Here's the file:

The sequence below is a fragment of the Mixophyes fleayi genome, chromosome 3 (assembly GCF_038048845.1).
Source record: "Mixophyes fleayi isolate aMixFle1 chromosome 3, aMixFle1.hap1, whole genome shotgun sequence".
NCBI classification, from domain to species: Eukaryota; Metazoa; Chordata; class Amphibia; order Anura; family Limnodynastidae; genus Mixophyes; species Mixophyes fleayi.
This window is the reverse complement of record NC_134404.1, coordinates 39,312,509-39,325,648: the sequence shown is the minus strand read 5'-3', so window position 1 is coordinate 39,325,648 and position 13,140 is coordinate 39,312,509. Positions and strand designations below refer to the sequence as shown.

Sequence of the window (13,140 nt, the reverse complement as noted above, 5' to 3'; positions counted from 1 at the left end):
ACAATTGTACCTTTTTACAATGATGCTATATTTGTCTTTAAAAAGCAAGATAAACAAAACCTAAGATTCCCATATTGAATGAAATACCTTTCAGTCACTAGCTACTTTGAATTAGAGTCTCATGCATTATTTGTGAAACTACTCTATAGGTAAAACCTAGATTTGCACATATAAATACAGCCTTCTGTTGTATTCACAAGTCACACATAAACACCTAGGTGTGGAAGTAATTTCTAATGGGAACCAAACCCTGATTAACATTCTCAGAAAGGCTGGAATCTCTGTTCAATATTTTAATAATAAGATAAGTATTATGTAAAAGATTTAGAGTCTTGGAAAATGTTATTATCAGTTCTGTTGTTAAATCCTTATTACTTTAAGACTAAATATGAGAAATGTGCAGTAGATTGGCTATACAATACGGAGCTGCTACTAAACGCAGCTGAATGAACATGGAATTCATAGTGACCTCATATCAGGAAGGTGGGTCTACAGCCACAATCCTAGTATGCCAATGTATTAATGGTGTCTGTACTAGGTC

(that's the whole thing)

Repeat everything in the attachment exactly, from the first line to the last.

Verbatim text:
The sequence below is a fragment of the Mixophyes fleayi genome, chromosome 3 (assembly GCF_038048845.1).
Source record: "Mixophyes fleayi isolate aMixFle1 chromosome 3, aMixFle1.hap1, whole genome shotgun sequence".
NCBI classification, from domain to species: Eukaryota; Metazoa; Chordata; class Amphibia; order Anura; family Limnodynastidae; genus Mixophyes; species Mixophyes fleayi.
This window is the reverse complement of record NC_134404.1, coordinates 39,312,509-39,325,648: the sequence shown is the minus strand read 5'-3', so window position 1 is coordinate 39,325,648 and position 13,140 is coordinate 39,312,509. Positions and strand designations below refer to the sequence as shown.

Sequence of the window (13,140 nt, the reverse complement as noted above, 5' to 3'; positions counted from 1 at the left end):
ACAATTGTACCTTTTTACAATGATGCTATATTTGTCTTTAAAAAGCAAGATAAACAAAACCTAAGATTCCCATATTGAATGAAATACCTTTCAGTCACTAGCTACTTTGAATTAGAGTCTCATGCATTATTTGTGAAACTACTCTATAGGTAAAACCTAGATTTGCACATATAAATACAGCCTTCTGTTGTATTCACAAGTCACACATAAACACCTAGGTGTGGAAGTAATTTCTAATGGGAACCAAACCCTGATTAACATTCTCAGAAAGGCTGGAATCTCTGTTCAATATTTTAATAATAAGATAAGTATTATGTAAAAGATTTAGAGTCTTGGAAAATGTTATTATCAGTTCTGTTGTTAAATCCTTATTACTTTAAGACTAAATATGAGAAATGTGCAGTAGATTGGCTATACAATACGGAGCTGCTACTAAACGCAGCTGAATGAACATGGAATTCATAGTGACCTCATATCAGGAAGGTGGGTCTACAGCCACAATCCTAGTATGCCAATGTATTAATGGTGTCTGTACTAGGTC